We look forward to your feedback as we continue to consider scenarios for future versions of the Page Diagnostics Tool for SharePoint and trust that the recommendations will guide you towards great performing pages.

The above is kindly provided by the Microsoft Tech Community!

Office 365 system requirements changes for Office client connectivity

Editor’s note:

Changes have been made to the Office 365 system requirements. Go here to see the September 6, 2018 update and announcement:


Today on the Office blog, we announced changes to Office 365 system requirements for Office client connectivity and how we will make it easier for enterprises to deploy and manage Office 365 ProPlus. In this post, we are sharing some more detail on what the system requirement changes mean for IT between now and 2020 and why we’ve decided to make this change.


As technology evolves, system requirements need to change

The new system requirements provide clarity and predictability for client connectivity to Office 365 services. When customers connect to Office 365 with a legacy version of Office, they’re not enjoying all that the service has to offer – The IT security and reliability benefits and end user experiences in the apps is limited to the features shipped at a point in time.


When we release new on-premises apps and servers, we use that opportunity to update the system requirements. But there is not yet a common convention on when to update system requirements for a multitenanted cloud service that is always up to date. In absence of that, we are sharing these system requirement changes as early as possible and as part of a larger discussion of the Office 365 ProPlus roadmap for deployment and management capabilities.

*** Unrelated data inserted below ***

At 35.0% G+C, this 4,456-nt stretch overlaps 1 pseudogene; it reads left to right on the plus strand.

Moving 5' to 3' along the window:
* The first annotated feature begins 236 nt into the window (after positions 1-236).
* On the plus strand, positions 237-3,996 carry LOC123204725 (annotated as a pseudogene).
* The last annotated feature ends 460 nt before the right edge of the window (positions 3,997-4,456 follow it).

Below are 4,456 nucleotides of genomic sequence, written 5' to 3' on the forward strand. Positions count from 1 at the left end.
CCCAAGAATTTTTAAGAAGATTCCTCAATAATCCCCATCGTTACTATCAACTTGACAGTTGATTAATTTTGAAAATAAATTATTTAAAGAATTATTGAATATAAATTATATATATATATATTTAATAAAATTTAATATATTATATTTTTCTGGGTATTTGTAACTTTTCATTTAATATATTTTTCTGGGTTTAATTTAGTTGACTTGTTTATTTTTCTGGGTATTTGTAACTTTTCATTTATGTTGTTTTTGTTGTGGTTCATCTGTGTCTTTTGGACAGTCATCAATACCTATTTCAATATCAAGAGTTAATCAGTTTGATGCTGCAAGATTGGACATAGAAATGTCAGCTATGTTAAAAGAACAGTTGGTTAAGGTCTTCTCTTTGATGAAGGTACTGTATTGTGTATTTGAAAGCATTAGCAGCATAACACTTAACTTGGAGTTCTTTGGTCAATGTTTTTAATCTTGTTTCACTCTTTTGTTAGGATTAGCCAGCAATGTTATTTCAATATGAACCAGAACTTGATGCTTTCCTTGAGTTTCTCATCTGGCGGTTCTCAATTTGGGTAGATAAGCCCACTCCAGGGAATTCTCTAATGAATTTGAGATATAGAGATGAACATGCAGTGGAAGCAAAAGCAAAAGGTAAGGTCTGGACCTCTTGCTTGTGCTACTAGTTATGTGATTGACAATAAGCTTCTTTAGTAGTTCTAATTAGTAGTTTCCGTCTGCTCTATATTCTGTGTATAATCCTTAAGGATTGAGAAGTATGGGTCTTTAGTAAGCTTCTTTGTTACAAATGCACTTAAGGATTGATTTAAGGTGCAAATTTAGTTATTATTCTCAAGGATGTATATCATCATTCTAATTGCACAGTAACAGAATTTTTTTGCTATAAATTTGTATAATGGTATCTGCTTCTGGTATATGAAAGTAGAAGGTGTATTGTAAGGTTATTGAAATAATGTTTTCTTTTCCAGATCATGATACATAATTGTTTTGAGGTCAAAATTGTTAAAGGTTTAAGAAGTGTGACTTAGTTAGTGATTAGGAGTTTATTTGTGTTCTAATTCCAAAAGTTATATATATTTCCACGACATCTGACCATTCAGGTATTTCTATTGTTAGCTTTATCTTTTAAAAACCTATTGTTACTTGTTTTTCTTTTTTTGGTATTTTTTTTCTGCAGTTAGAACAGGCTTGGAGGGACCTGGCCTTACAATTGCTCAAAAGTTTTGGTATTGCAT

As we get closer to 2020, we will share more details about implementation and the user experience for affected desktop clients. The updated Office 365 system requirements for Business Enterprise and Government plans state:


Effective October 13th, 2020, Office 365 will only support client connectivity from subscription clients (Office 365 ProPlus) or Office perpetual clients within mainstream support (Office 2016 and Office 2019). (Please refer to the Microsoft support lifecycle site for Office mainstream support dates.)


Here is a high level summary of  the implications for client connectivity in 2020, depending on how you use Office 365:


 Connectivity to Office 365

Impact of change

Technical implications

Recommended actions

Office 365 ProPlus or Office clients in mainstream support (Office 2016 and Office 2019)

No change

Plan for regular updates to stay within support window

No action required

Office clients outside mainstream support

Client connectivity no longer supported

Office desktop client applications, such as Outlook, OneDrive for Business and Skype for Business clients will not connect to Office 365 services

Upgrade to current version of ProPlus or mainstream Office clients or use browser or mobile apps

browser and mobile apps

No change

No change

No action required

Office desktop clients outside mainstream support not using Office 365

No change

Set your own desktop upgrade timeline, in line with your on-premises server upgrades. When planning to move to Office 365 services, an Office client upgrade will be required

No action required



2020 may sound like a long way away, but your feedback to us has been consistent on the more advanced notice for Office 365 changes, the better. Providing over 3 years advance notice for this change to Office 365 system requirements for client connectivity gives you time to review your long-term desktop strategy, budget and plan for any change to your environment.


For now, the key takeaway is: Office 365 ProPlus is our recommended Office client for Office 365 users. This is the Office client that stays up to date with frequent feature releases and ensures the best service experience.


Here are some resources to help you plan for a ProPlus upgrade:


Thank you!